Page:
what is the woman actually saying?

The quote from the woman, Portlandia, is actually a poem by Canadian poet Ronald Talney, and the exact meaning of the poem is really hard to decipher – it depends on who you ask – which is kind of the point.  It seems to suggest that this woman reaches down to us from somewhere transcendent, beyond ourselves and leads each us on an individual journey of meaning, as we each follow our heart.  In other words, our unique transcendent journey makes meaning for us in a world desperately searching for eternal meaning and significance.  My journey = my meaning.  My meaning = my truth.


So that is my best take on her words.  But here’s the thing – if you think I am wrong in my interpretation, that is just your opinion and interpretation.  In Portlandia’s world, we are both right.  That is the essence of postmodern thought – acknowledge and affirm all personal interpretations of truth.  None are wrong, they are simply based on individual experience.


I firmly believe a postmodern way of thinking can add tremendous value to conversations that require nuance and multiple ways of thinking, especially for discussions that have too often been grounded in rigid rationalism or expressive and radical individualism.  However, I believe it is an absolutely terrible way to think about eternal spiritual truths, especially when identity and meaning are at stake. 


I also believe deep down the world agrees with me on this.  At the end of the day, when people lay their heads on their pillows, they desire something really transcendent, solid and true – something far above dispute, opinions, and lifeless bronze statues.  People have come to realize that postmodern thought, while adding good value to discourse, falls woefully short of making spiritual meaning. 


The Michael Graves building in Portland, now known simply as the “Portland Building,” won a prestigious award in 1983 from the American Institute of Architects.  It roared onto the scene, widely and broadly impressing people.  However, the building is under tremendous scrutiny today.  In 2009, Travel and Leisure magazine dubbed it one of the world’s ugliest buildings.  The building is in such disrepair that the Portland City Council has been advised on multiple occasions to tear it down and start over.  In a city know for rain, it has structural leaks everywhere.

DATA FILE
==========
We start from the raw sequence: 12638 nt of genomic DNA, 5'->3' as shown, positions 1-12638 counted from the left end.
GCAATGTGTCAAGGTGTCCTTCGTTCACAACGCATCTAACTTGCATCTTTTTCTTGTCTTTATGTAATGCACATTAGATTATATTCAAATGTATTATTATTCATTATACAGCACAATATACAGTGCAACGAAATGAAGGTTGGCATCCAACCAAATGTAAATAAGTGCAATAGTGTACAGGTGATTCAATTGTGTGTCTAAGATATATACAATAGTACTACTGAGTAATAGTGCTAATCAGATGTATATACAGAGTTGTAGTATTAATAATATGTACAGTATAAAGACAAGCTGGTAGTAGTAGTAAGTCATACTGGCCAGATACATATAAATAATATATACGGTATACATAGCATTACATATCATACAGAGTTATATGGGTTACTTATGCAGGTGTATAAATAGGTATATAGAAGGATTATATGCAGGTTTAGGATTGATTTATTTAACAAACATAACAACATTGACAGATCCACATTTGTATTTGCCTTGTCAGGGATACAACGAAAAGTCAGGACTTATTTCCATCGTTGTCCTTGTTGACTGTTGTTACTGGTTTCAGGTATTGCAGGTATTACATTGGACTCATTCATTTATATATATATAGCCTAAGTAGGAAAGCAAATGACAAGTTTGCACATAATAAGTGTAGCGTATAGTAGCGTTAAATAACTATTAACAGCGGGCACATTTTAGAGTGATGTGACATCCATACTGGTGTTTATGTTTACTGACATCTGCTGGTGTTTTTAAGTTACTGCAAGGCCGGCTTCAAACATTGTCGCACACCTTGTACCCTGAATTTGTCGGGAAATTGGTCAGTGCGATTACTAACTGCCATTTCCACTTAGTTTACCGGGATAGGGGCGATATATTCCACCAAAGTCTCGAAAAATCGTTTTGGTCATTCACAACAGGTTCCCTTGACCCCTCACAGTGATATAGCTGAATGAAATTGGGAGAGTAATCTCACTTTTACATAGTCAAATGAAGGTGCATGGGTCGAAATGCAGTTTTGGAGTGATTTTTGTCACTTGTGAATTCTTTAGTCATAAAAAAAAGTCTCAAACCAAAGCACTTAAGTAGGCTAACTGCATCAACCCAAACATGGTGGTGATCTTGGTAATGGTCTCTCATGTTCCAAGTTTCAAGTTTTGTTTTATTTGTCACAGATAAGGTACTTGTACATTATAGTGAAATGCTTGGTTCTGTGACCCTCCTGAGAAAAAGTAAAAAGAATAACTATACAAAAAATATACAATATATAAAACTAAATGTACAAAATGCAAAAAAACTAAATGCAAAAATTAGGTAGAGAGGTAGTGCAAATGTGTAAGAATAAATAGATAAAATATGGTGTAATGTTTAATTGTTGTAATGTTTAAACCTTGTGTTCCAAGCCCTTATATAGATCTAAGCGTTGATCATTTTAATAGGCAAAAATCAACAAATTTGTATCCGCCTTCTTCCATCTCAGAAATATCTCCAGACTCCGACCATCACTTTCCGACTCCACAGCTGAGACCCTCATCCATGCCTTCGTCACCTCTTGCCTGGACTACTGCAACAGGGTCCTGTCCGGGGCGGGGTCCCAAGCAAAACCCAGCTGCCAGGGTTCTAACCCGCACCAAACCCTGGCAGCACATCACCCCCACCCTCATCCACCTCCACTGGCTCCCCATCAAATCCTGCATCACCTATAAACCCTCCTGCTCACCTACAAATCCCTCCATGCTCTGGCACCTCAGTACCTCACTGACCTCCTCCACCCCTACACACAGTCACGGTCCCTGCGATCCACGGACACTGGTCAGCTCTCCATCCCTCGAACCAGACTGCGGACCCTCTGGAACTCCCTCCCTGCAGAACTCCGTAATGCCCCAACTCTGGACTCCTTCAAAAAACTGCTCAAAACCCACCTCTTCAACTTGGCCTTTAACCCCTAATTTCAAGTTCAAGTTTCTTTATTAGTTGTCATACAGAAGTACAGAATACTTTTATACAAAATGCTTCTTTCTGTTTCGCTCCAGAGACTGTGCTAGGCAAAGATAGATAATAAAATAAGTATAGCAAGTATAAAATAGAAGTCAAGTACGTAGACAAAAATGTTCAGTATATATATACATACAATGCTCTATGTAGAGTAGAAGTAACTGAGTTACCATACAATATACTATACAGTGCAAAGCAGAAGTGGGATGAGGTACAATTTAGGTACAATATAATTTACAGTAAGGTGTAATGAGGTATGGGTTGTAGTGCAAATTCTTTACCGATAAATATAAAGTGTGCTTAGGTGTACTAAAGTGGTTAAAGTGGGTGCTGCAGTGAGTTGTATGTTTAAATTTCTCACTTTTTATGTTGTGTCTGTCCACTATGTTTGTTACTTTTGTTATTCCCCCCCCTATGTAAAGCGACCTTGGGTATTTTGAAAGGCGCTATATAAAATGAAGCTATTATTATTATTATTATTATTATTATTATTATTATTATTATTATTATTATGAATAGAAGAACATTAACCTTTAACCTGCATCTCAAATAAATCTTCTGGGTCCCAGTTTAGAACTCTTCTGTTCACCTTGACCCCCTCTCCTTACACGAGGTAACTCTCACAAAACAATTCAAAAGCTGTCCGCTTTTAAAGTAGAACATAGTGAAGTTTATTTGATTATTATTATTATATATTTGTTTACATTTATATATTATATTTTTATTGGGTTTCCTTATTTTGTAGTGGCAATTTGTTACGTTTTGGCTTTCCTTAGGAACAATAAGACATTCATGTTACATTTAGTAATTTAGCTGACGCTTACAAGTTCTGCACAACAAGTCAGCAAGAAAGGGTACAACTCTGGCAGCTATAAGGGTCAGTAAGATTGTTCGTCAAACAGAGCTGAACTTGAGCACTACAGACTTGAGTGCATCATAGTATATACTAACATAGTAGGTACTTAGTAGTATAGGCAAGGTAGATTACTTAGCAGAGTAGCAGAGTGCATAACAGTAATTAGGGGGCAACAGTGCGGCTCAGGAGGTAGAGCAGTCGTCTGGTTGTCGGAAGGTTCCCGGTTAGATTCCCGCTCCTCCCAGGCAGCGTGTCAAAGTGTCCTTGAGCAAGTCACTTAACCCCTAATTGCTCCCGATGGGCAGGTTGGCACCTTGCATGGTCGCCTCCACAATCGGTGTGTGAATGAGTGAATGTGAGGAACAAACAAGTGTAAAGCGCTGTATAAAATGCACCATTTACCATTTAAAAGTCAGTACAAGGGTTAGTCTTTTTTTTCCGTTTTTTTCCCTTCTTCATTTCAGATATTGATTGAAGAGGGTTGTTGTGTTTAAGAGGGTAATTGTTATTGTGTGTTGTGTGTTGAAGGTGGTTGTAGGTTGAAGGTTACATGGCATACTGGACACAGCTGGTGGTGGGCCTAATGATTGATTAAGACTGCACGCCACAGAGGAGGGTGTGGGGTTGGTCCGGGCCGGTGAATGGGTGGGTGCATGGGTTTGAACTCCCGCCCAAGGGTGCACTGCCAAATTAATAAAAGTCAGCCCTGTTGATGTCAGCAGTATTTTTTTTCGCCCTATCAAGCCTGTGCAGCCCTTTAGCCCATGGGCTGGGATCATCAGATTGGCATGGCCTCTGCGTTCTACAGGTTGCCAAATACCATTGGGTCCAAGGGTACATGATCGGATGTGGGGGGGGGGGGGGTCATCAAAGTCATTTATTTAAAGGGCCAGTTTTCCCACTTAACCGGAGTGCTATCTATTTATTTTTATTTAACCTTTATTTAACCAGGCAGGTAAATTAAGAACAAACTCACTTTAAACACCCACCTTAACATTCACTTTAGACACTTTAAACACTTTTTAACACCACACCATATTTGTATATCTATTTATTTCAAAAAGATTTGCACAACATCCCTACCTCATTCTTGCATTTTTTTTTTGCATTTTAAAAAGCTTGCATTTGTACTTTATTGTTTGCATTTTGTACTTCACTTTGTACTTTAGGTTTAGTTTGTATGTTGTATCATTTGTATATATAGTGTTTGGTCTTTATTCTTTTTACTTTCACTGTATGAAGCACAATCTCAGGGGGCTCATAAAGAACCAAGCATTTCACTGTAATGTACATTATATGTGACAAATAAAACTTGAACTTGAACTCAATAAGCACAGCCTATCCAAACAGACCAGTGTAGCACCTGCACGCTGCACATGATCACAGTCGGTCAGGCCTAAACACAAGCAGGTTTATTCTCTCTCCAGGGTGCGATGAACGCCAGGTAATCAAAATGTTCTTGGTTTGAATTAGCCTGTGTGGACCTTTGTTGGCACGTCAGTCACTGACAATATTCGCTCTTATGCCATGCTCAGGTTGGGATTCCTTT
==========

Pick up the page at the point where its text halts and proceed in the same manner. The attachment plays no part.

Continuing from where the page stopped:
I believe that is symbolic of how far short postmodernism falls in informing us about deep spiritual truths. It inspires for a bit, but then its failings and shortcomings render it ineffective.  People need more.


the lenses we are looking through?

Some people don’t care much for the idea of “worldviews,” but I actually find them helpful – much like looking through different sets of glasses in order to see the world differently.


So, let’s try on three different sets of glasses in an effort to understand the broad contours of how each generation has tended to think, so we can better understand how each society and generation has approached ideas of truth and ultimate reality. 


In the next article we'll briefly explain the three main worldviews related to spiritual and transcendent truth are premodern, modern, and postmodern.

Daren Overstreet

Daren Overstreet is a Senior Leader at

Anchor Point Church in Tampa, Florida.  He has been in ministry for nearly 30 years, and holds a Master’s Degree in Missional Theology

You can contact him at